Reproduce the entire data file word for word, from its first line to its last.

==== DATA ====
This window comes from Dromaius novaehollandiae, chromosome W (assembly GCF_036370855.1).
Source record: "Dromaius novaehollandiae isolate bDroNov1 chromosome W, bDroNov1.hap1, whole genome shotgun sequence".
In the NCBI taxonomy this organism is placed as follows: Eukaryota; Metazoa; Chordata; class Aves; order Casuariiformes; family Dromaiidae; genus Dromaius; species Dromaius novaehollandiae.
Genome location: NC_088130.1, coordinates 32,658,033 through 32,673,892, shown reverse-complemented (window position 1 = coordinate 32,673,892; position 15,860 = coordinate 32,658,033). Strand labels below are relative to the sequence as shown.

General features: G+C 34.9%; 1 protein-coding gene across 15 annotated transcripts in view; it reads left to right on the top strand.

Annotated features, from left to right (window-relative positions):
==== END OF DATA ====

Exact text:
This window comes from Dromaius novaehollandiae, chromosome W (assembly GCF_036370855.1).
Source record: "Dromaius novaehollandiae isolate bDroNov1 chromosome W, bDroNov1.hap1, whole genome shotgun sequence".
In the NCBI taxonomy this organism is placed as follows: Eukaryota; Metazoa; Chordata; class Aves; order Casuariiformes; family Dromaiidae; genus Dromaius; species Dromaius novaehollandiae.
Genome location: NC_088130.1, coordinates 32,658,033 through 32,673,892, shown reverse-complemented (window position 1 = coordinate 32,673,892; position 15,860 = coordinate 32,658,033). Strand labels below are relative to the sequence as shown.

General features: G+C 34.9%; 1 protein-coding gene across 15 annotated transcripts in view; it reads left to right on the top strand.

Annotated features, from left to right (window-relative positions):